The 8th Grade made Angel Wings for a mural in the middle school hallways. After looking at Kelsey Montague's Art, we discussed murals and the design of them. I had the chance to visit her angel wings in Nashville so I showed them pictures of myself, to get an idea of how large the mural was, and also showed them pictures of my sister at the smaller wing mural intended for pets. (Side note: We had no clue it was for pets when we took the picture. We thought it was just for sitting angels...haaaaa!!)
The students designed different feathers on large 11x14 paper, fitting about 4 a sheet. They could use any medium to design: watercolor, pencil, marker, oil pastels. I drew two large wings on blue bulleting board paper, about 6 feet long. I let them design the placing of the feathers. The next week they painted papers with acrylics that would be cut up and used for the top layers of the wings. They turned out amazing...stay tuned for picture. A great photo op for the students.
It started as a project for those that were done early in the 4th grade. I sketched out Starry Night on blue paper and had the early finishers, fill in the spots Van Gogh style with choppy oil pastel strokes. They LOVED doing this. Maybe the size of the paper was fun to work with. Since they had so much fun, I asked them to help me with the 1st grades' Van Gogh sunflowers. They painted the vases and glued on the 1st graders' beautiful watercolor oil pastel sunflowers. We ended up doing 3 Sunflower vase murals because they couldn't stop creating. Love it!
Sunflowers! Sunflowers! Sunflowers! The children were introduced to Vincent Van Gogh. They all seemed to recognize "Starry Night" when shown the painting but weren't quite sure who painted it and one child even asked if I had that painting at home. Just the poster, I answered. Just the poster. But, I thought the sunflowers were a great way to introduce Van Gogh, especially at this time of year.
I showed them a video for children made by the Van Gogh Museum, which you can access on YouTube. They have two versions, one for small children 2-4 and one for middle school.
I brought in sunflowers from home and, of course, forgot to put them in water, so they withered. Just like Van Gogh's sunflowers. I explained that he could not afford the fresh flowers and often purchased the withered sunflowers to paint because they were what he could afford.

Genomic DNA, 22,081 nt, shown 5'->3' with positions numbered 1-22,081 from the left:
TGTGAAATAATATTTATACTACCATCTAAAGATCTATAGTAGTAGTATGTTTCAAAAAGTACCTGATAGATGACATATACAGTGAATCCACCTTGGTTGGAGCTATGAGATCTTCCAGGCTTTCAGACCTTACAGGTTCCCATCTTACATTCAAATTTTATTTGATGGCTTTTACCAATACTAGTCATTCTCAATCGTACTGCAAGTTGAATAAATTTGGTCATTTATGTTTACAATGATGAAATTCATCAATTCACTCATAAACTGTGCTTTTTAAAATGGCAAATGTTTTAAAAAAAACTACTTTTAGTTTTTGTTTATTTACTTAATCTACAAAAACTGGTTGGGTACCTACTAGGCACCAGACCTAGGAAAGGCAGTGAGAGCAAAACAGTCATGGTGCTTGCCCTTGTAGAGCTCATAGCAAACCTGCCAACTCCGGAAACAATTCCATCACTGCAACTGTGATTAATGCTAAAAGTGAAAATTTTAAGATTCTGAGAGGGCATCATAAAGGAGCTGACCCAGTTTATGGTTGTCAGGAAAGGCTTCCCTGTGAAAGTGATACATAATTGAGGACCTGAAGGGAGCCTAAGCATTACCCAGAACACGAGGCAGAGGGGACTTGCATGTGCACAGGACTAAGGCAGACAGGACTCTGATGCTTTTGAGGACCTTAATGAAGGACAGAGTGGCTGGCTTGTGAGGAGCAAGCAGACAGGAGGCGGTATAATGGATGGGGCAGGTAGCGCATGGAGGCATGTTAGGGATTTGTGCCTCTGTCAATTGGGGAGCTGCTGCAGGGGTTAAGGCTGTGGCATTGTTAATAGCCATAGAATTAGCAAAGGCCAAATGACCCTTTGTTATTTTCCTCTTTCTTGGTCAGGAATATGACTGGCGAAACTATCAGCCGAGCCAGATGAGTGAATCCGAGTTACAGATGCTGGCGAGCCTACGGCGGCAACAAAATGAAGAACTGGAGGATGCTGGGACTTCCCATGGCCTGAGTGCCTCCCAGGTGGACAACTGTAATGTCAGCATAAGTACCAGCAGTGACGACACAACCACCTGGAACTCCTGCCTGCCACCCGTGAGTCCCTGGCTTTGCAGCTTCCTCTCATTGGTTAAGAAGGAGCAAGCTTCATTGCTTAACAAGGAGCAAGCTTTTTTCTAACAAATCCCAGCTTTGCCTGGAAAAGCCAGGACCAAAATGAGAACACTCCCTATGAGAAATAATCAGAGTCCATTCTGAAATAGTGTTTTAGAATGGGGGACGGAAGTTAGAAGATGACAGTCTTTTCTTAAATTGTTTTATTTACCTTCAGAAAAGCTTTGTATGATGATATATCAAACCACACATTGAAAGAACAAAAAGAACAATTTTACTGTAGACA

The younger children, K-1, were read the book "Katie and the Sunflowers". This is a great art series, introducing many artists.
The first grade did a collaborative mural. They each drew two sunflowers with oil pastel on a piece of tag board. I took them step by step through the drawings. They drew a full flower and a half of flower. They will then watercolor them in and cut out to add to a collaborative mural that will hang in the school hall. They loved being a part of something bigger. I worried they wouldn't like that they couldn't take their art home but they seemed to love that they were doing a piece of this.
The 4th grade did gorgeous sunflowers in chalk pastels. I took them step by step through a sunflower drawing in pencil on scrap paper and then they used oil pastel on black construction paper to draw their good sunflower and filled it in with chalks. They made a mess but it was all for the sake of art. Lol! They loved doing these and I find that not giving them directions about color choices really lets them be creative and explore. Some ended up doing 2 flowers. They loved them so much. Check out their color combos. Great shading exercise. I matted them on white paper and had each sign them with their artist signature. They are still perfecting their cursive writing but I told them not to stress, just sign like an artist the best you can.
The second grade played a game with dice to create their sunflowers. They worked in partners and I gave them about 10 minutes to create a sketch of their vase of sunflowers. The dice rolling can get a little hard on the ears so 10 minutes in good. They took turns rolling. They needed help drawing the vase so I took them step by step as a class through it. Some still need help with this concept but it will come with time. They sketched in oil pastel and will fill in with watercolor to finish. Here is step one of their drawings. I got the game from Teachers Paying Teachers website. It is a wonderful site where teachers get paid for their lesson plans.
Fast finishers: I have some speedy artists so I wanted to make sure that I had things to keep them creating when done their project. I sketched Starry Night onto blue paper in white, with just basic designs, and asked them to fill in Van Gogh style with choppy strokes of the oil pastels the rest of the mural. They also could use collage. I underestimated how much THEY LOVED DOING THIS. The entire class ended up helping and we will hang it in the hall along with the sunflowers.
Follow Roey's colorful art journey: @roeyebertart